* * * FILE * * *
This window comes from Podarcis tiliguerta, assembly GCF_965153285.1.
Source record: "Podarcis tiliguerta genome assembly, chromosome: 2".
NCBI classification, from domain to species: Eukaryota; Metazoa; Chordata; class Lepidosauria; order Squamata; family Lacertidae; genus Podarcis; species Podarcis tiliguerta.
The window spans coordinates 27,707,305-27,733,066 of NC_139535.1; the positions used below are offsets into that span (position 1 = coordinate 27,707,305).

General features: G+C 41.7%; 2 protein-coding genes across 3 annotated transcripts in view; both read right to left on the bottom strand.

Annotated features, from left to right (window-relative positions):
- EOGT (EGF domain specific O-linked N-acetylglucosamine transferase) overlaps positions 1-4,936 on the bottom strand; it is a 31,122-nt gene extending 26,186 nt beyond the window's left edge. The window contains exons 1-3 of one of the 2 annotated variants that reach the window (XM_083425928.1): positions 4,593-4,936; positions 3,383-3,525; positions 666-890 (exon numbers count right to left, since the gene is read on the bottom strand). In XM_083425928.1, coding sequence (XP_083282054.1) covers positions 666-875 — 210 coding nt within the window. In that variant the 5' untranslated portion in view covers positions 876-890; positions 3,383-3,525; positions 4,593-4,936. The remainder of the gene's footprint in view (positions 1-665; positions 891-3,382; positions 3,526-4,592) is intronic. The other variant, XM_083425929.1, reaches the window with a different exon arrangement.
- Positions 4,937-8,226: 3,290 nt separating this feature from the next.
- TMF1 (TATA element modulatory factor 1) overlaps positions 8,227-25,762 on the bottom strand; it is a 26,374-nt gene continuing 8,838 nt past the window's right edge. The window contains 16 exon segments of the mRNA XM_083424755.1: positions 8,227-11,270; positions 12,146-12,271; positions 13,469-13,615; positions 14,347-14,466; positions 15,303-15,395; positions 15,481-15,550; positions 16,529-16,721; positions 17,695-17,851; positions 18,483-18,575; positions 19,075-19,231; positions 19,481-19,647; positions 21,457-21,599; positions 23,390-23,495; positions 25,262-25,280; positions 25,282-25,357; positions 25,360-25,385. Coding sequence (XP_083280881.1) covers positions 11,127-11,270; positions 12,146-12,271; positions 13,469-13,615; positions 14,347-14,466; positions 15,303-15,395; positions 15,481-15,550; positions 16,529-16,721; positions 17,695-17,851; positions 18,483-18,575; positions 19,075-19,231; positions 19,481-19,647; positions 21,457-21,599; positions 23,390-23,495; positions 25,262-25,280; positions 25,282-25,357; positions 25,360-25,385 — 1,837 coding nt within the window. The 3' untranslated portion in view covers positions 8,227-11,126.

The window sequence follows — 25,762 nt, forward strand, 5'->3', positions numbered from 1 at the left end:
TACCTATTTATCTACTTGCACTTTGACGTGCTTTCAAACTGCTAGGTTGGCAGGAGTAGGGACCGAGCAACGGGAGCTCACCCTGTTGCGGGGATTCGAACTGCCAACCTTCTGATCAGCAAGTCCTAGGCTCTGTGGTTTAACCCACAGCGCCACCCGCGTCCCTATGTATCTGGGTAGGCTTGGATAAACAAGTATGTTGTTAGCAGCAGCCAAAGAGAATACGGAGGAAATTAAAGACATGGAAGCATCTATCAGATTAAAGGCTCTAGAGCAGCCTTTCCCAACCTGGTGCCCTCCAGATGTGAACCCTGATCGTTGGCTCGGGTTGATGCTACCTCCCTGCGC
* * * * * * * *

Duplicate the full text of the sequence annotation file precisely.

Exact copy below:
This window comes from Podarcis tiliguerta, assembly GCF_965153285.1.
Source record: "Podarcis tiliguerta genome assembly, chromosome: 2".
NCBI classification, from domain to species: Eukaryota; Metazoa; Chordata; class Lepidosauria; order Squamata; family Lacertidae; genus Podarcis; species Podarcis tiliguerta.
The window spans coordinates 27,707,305-27,733,066 of NC_139535.1; the positions used below are offsets into that span (position 1 = coordinate 27,707,305).

General features: G+C 41.7%; 2 protein-coding genes across 3 annotated transcripts in view; both read right to left on the bottom strand.

Annotated features, from left to right (window-relative positions):
- EOGT (EGF domain specific O-linked N-acetylglucosamine transferase) overlaps positions 1-4,936 on the bottom strand; it is a 31,122-nt gene extending 26,186 nt beyond the window's left edge. The window contains exons 1-3 of one of the 2 annotated variants that reach the window (XM_083425928.1): positions 4,593-4,936; positions 3,383-3,525; positions 666-890 (exon numbers count right to left, since the gene is read on the bottom strand). In XM_083425928.1, coding sequence (XP_083282054.1) covers positions 666-875 — 210 coding nt within the window. In that variant the 5' untranslated portion in view covers positions 876-890; positions 3,383-3,525; positions 4,593-4,936. The remainder of the gene's footprint in view (positions 1-665; positions 891-3,382; positions 3,526-4,592) is intronic. The other variant, XM_083425929.1, reaches the window with a different exon arrangement.
- Positions 4,937-8,226: 3,290 nt separating this feature from the next.
- TMF1 (TATA element modulatory factor 1) overlaps positions 8,227-25,762 on the bottom strand; it is a 26,374-nt gene continuing 8,838 nt past the window's right edge. The window contains 16 exon segments of the mRNA XM_083424755.1: positions 8,227-11,270; positions 12,146-12,271; positions 13,469-13,615; positions 14,347-14,466; positions 15,303-15,395; positions 15,481-15,550; positions 16,529-16,721; positions 17,695-17,851; positions 18,483-18,575; positions 19,075-19,231; positions 19,481-19,647; positions 21,457-21,599; positions 23,390-23,495; positions 25,262-25,280; positions 25,282-25,357; positions 25,360-25,385. Coding sequence (XP_083280881.1) covers positions 11,127-11,270; positions 12,146-12,271; positions 13,469-13,615; positions 14,347-14,466; positions 15,303-15,395; positions 15,481-15,550; positions 16,529-16,721; positions 17,695-17,851; positions 18,483-18,575; positions 19,075-19,231; positions 19,481-19,647; positions 21,457-21,599; positions 23,390-23,495; positions 25,262-25,280; positions 25,282-25,357; positions 25,360-25,385 — 1,837 coding nt within the window. The 3' untranslated portion in view covers positions 8,227-11,126.

The window sequence follows — 25,762 nt, forward strand, 5'->3', positions numbered from 1 at the left end:
TACCTATTTATCTACTTGCACTTTGACGTGCTTTCAAACTGCTAGGTTGGCAGGAGTAGGGACCGAGCAACGGGAGCTCACCCTGTTGCGGGGATTCGAACTGCCAACCTTCTGATCAGCAAGTCCTAGGCTCTGTGGTTTAACCCACAGCGCCACCCGCGTCCCTATGTATCTGGGTAGGCTTGGATAAACAAGTATGTTGTTAGCAGCAGCCAAAGAGAATACGGAGGAAATTAAAGACATGGAAGCATCTATCAGATTAAAGGCTCTAGAGCAGCCTTTCCCAACCTGGTGCCCTCCAGATGTGAACCCTGATCGTTGGCTCGGGTTGATGCTACCTCCCTGCGC